press and mold their own sentiments
and interpretations.
Several works by Professor Fair-
banks will also be shown.E
Vienna Judge
To Tally Today
Will Speak On Nazi Austria
To Aid Jewish Drive
Dr. Manfred Arie, former presid-
ing chief justice of the Vienna Su-
preme Court, will discuss "Austria
Under Hitler" at 3 p.m. today in the '
Lydia Mendelssohn Theatre. The
lecture, open to the public, is being
presented as part of the local drivel
to raise funds for the United Jewish
Appeal for Refugees and Overseas
needs.]
Holder of a degree of Doctor of
Law and Professor of Criminal Law,7
Dr. Arie is a student of Jewish prob-
lems in Europe. He recently made a
tour of inspection through Palestine.
During the World War Dr. Arie served
as judge with the rank of captain and
received four medals for distinguished
service. After the war he became a
district attorney in Vienna.
During the past week Jewish stu-
dents, townspeople and faculty mem-
bers have been asked to contribute to
the U.J.A. fund, which will be divid-
ed among the Joint Distribution Com-'
mittee, the National Coordinating
Committee and the United Palestine
Appeal.
Italy Approves
Arming Aalands
HELSINFORS, Finland, May 6.-
(N)-Italy was reported today to have
joined Britain and Germany in ap-
proving a proposal by Sweden and
Finland to fortify the autonomous
Aalands, a group of Baltic Sea is-
lands which may vitally influence

Europe's "next war."
Soviet Russia was said heretofore
to have objected to the proposal, con-
:ending that neither Sweden nor Fin-
land was strong enough to defend the
islands against aggression. Seizure
of the group by a power hostile to
Russia would be a menace to Lenin-
grad, her western port.

Sculthorp Is Manager Of Ensian
Wunsch Will Direct Gargoyle;
Maraniss, Swinton Chosen
Carl W. Petersen, '40, of Ann Arbor, was named managing editor of
The Daily for next year and Paul R. Park, '40, of Caro, was named Daily
business manager by the Board in Control of Student Publications yesterday.
Stan M. Swinton, '40, of Ann Arbor, and Elliott Maraniss, '40 of Brook-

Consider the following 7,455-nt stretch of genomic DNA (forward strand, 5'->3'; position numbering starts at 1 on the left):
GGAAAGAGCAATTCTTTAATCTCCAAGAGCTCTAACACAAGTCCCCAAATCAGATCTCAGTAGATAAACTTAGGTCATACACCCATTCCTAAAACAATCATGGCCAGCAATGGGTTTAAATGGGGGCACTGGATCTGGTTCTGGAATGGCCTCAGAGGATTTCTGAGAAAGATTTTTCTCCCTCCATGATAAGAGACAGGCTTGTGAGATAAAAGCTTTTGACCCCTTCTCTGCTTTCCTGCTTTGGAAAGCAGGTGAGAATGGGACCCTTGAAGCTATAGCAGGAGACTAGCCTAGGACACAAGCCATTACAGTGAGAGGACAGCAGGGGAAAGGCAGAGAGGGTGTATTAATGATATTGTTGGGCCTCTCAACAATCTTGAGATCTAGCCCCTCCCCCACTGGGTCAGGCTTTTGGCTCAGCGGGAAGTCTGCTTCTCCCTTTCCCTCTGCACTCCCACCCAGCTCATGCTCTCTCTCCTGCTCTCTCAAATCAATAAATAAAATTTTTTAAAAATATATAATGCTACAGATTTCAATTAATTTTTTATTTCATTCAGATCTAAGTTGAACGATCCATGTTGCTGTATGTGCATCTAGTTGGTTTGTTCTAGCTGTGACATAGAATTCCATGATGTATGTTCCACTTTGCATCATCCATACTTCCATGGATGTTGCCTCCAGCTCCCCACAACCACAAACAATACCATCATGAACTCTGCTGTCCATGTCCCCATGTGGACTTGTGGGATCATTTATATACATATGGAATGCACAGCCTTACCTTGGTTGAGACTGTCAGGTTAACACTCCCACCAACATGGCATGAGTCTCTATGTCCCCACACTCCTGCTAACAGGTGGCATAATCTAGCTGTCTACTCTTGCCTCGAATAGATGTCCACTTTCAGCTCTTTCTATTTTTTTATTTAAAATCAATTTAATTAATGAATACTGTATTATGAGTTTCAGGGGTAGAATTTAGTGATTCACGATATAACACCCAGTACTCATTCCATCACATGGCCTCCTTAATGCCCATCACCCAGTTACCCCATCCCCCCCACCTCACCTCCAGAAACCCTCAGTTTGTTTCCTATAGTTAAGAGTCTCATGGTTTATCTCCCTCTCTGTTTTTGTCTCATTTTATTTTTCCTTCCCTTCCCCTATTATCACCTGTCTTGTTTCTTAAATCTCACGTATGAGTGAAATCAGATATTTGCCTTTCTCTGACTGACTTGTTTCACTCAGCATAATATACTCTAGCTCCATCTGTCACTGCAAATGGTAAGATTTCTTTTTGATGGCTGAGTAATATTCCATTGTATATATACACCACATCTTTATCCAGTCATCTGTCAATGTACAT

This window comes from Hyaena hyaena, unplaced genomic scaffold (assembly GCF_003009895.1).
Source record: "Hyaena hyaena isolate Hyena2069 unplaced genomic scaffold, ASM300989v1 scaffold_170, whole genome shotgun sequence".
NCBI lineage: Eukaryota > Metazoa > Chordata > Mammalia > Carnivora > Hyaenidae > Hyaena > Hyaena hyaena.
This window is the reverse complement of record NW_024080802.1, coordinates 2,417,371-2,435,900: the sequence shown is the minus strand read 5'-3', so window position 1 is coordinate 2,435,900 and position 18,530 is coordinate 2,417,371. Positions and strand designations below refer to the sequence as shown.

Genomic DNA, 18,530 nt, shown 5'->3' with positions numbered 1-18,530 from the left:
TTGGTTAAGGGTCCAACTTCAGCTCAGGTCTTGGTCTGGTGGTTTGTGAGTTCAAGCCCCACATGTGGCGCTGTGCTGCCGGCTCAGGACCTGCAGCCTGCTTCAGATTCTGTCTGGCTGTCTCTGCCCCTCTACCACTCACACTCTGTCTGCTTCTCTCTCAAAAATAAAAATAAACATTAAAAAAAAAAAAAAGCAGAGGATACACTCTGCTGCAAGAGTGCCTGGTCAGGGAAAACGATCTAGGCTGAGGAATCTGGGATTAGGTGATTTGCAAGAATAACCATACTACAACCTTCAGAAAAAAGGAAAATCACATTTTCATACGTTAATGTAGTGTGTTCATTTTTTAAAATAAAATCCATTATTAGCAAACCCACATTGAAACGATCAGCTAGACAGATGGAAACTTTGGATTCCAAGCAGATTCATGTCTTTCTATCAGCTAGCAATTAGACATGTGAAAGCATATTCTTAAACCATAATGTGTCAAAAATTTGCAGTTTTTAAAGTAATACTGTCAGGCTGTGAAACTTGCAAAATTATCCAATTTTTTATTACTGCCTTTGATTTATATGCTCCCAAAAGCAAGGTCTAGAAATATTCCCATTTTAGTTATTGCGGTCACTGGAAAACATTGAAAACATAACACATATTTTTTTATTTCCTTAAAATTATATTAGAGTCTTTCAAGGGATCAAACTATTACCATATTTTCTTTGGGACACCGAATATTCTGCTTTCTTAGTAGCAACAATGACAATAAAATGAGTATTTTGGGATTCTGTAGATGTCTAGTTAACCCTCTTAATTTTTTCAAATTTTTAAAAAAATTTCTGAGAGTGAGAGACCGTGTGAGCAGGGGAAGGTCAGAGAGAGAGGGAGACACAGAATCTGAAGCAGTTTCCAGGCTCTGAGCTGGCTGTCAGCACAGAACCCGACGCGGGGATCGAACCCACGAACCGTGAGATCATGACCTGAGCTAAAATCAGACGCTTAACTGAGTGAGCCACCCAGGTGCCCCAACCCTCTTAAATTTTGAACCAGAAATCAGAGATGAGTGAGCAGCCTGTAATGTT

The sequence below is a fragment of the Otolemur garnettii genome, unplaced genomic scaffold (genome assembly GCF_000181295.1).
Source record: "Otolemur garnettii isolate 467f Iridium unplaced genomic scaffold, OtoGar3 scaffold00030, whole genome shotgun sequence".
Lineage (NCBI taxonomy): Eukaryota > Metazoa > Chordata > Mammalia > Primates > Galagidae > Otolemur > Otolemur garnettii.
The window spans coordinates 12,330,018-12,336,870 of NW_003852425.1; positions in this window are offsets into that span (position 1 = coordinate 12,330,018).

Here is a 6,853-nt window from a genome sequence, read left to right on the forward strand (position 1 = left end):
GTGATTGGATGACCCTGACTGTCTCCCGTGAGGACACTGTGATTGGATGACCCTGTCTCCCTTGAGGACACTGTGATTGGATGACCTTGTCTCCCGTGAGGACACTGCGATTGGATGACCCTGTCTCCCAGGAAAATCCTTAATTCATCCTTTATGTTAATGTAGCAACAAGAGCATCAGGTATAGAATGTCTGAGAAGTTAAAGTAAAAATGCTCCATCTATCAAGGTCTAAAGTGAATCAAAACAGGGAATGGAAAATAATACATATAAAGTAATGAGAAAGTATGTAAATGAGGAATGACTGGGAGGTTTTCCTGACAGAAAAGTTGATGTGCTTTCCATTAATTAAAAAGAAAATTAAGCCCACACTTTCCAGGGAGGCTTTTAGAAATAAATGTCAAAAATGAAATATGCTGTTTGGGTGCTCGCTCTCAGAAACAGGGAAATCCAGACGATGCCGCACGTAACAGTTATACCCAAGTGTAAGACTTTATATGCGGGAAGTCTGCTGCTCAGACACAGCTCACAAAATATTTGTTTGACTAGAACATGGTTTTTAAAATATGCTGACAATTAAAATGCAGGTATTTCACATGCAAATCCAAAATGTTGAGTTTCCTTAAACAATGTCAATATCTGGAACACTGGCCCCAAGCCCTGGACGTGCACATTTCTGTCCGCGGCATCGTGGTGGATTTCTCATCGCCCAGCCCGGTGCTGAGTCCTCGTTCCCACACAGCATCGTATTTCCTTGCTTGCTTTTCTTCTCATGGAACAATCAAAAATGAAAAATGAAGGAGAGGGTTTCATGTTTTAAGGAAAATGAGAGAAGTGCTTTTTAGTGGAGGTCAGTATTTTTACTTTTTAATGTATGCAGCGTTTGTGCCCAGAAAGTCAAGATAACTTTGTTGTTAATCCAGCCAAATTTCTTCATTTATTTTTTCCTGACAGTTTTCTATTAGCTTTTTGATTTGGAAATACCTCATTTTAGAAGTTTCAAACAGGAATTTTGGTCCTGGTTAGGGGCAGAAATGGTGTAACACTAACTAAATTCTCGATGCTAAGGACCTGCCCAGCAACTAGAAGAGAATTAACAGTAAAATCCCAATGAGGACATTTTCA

lyn, N.Y., were named city editor and editorial director, respectively, of
The Daily.
Lenton G. Sculthorp, '40, of Dowagiac,, was chosen 'Ensian managing
editor for next year, and Richard T. Waterman, '40, of Albany, N.Y., is to
I _ _ _ _ _ be the yearbook's business manager.
Wunsch Edits Gargoyle
H11 To M ake As Gargoyle's managing editor for
ope next year was chosen Ellis A. Wunsch,
'40, of Detroit, and heading the Gar-
Dram a Center goyle's business staff will be N. Stew-
art Robson, '40, of Rochester, N..
Of Ann Arbor Philip W. Buchen, '41L, of Sheboy-
gan, Wis., was chosen business man-
ager of the Summer Daily. Robert .
By STAN SWINTON Mitchell, '39, of Ann Arbor, was pre-
An attempt to make Ann Arbor a viously appointed managing editor of
Sa onnror athe summer publication.
first class producing center for new Last night the new Daily editors
plays and to present productions named Milton I. Fineberg, '40, of
which accurately comment upon ?lint, next year's Daily sports editor.
American life has been the chief fac- Ann M. Vicary, '40, of Dearborn, was
tor in planning the 1939 Dramatic chosen Daily women's editor.
Season, Miss Helen Arthur, execu- Carl omen Editors Named .
tive director, declared yesterday. appointment of Daily associate edi-
Miss Arthur arrived in the city in tors and night editors will be an-
advance of the large contingent of nounced Tuesday. Miss Vicary an-
stars due late tonight. Among those nounced the night editors. on 'the
scheduled to arrive are Doris Dalton, women's staff: Mary H. Davis, '41,